Chigusa shoots one with a gun that seems more plant than worked object, but misses the thing. Thinking that Chigusa was shooting at him, Rakan grabs the gun, which immediately begins to grow. Rakan stabs it into the ground, where it grows into a tree. Chigusa calls him "Sanome" and makes Rakan touch a strange root-ball like fruit that grows into another gun, with which he kills the strange black things.

Chigusa, for the most part, is stunned on seeing Rakan, at first thinking that he is the Prince, for they look exactly alike, but he soon realizes that Rakan is something quite different- A Sanome, who can make all plants grow with merely a touch. If the Prince were to find out about Rakan, he would kill him, so Chigusa decides to take on a new role as Rakan's bodyguard.

But the Prince wants to make sure that Chigusa is dead, and sends another man, Narushige, to ensure that Chigusa has perished. Narushige is of a family where only women are born to them and have any sort of power- the Shigeka family. But Narushige is useless to them- he can't birth more women of his clan, thus making him also cursed.

Rakan has offered Chigusa shelter, and is torn between embarrassed and annoyed by the way Chigusa doesn't know how to bathe and insists on sleeping in the same room as Rakan. So when Narushige aso ends up in his backyard, he offers the other man his hospitality as well, along with Narushige's snake/sword Koh.

At first Narushige is planning to kill Chigusa, but when he sees the truth about Rakan, Rakan now has two defenders/bodyguards. and he'll need them, for the Prince has dispatched another man, an assassin, to track down and kill both Narushige and Chigusa, ensuring that they never return- and the best way to threaten them is to take out Rakan...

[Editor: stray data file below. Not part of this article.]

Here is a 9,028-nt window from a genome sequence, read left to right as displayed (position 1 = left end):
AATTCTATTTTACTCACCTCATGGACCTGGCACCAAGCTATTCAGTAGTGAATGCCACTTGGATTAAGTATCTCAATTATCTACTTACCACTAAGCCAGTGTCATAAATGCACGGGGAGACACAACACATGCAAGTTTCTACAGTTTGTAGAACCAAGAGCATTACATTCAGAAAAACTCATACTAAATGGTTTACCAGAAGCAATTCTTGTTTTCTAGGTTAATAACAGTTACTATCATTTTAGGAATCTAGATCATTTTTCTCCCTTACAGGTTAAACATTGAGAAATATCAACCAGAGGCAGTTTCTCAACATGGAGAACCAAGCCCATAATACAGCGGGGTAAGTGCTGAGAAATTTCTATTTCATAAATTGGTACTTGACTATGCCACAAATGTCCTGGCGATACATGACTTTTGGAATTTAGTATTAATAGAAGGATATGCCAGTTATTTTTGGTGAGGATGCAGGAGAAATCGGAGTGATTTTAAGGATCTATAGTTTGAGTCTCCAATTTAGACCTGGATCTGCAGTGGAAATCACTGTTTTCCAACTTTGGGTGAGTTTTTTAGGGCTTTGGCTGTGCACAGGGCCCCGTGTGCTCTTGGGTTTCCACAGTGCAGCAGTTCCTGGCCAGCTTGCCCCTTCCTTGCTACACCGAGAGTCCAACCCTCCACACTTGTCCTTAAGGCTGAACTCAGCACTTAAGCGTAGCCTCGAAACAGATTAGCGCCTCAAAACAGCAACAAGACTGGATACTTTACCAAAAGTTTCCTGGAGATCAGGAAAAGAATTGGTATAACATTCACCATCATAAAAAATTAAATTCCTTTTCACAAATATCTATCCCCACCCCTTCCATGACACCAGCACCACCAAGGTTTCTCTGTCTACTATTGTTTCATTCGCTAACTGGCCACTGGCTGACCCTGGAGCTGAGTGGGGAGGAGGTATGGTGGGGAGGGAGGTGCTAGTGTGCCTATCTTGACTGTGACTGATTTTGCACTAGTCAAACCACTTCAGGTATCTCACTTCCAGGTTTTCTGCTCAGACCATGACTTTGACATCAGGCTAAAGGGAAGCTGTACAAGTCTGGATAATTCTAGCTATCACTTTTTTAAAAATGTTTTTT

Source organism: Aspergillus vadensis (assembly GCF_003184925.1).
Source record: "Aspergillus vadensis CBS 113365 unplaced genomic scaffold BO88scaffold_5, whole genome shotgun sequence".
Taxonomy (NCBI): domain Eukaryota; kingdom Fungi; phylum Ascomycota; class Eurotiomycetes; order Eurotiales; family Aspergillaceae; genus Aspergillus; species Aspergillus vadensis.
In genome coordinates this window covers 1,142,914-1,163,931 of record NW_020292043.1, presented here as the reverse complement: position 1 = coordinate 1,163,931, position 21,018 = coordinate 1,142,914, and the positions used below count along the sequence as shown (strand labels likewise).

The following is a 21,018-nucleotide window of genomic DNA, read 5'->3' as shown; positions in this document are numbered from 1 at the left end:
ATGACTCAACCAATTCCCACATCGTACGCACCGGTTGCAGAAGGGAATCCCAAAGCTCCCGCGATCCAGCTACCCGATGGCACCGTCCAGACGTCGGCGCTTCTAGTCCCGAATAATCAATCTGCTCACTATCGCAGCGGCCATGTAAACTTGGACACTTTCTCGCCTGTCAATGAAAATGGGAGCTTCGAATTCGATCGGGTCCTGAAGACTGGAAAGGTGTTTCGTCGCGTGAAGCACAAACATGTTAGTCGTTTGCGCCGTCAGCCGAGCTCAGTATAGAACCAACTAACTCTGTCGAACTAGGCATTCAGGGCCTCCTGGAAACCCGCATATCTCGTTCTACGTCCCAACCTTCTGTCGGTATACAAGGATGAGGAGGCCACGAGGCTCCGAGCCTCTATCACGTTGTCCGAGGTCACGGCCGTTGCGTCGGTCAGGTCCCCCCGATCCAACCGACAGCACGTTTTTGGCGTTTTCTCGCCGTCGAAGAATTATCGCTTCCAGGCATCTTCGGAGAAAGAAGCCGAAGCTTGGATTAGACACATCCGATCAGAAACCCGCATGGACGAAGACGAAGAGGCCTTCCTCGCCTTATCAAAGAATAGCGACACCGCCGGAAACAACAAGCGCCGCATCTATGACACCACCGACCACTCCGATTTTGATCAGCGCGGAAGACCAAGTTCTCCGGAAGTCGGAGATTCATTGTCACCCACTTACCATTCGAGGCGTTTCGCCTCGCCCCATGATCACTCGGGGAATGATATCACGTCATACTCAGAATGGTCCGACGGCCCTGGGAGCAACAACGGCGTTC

This was an interesting start to the tale. First we meet Chigusa, and because he alone out of all the people on his world can tell tell that the Prince is something evil and unsavory, is trying to assassinate him. But the Prince is saved, and he throws Chigusa into a dimensional vortex, where he ends up on earth. Rakan, on the other hand, is addicted to being normal, and loves doing all the things women normally do, like cooking, cleaning and other housework. He doesn't remember much about the other world, but he's determined to be nothing more than an ordinary human, thank you very much...

Sadly for him, but wonderfully for readers, the arrival of Chigusa and, later, Narushige blow huge holes in his ability to think of himself as normal. Mostly because they aren't really normal, either- Chigusa is pretty much unkillable, and Narushige has Koh, his snake/sword companion, and both are determined to protect Rakan from the bad things they know are coming.

So far, we have seen enough of the other world to know that the Prince is creepy- he's almost always shown smiling, even when he's sending people off to kill others, he doesn't speak, he talks telepathically to a retainer who does the speaking for him (and that's creepy), and he's always wearing gloves. But his ability to send assassins out to kill for him seems to be equalled only by Rakan's ability to befriend and make peace with those who are trying to kill them, so while there is some awfully weird stuff going on, it does make you want to read more.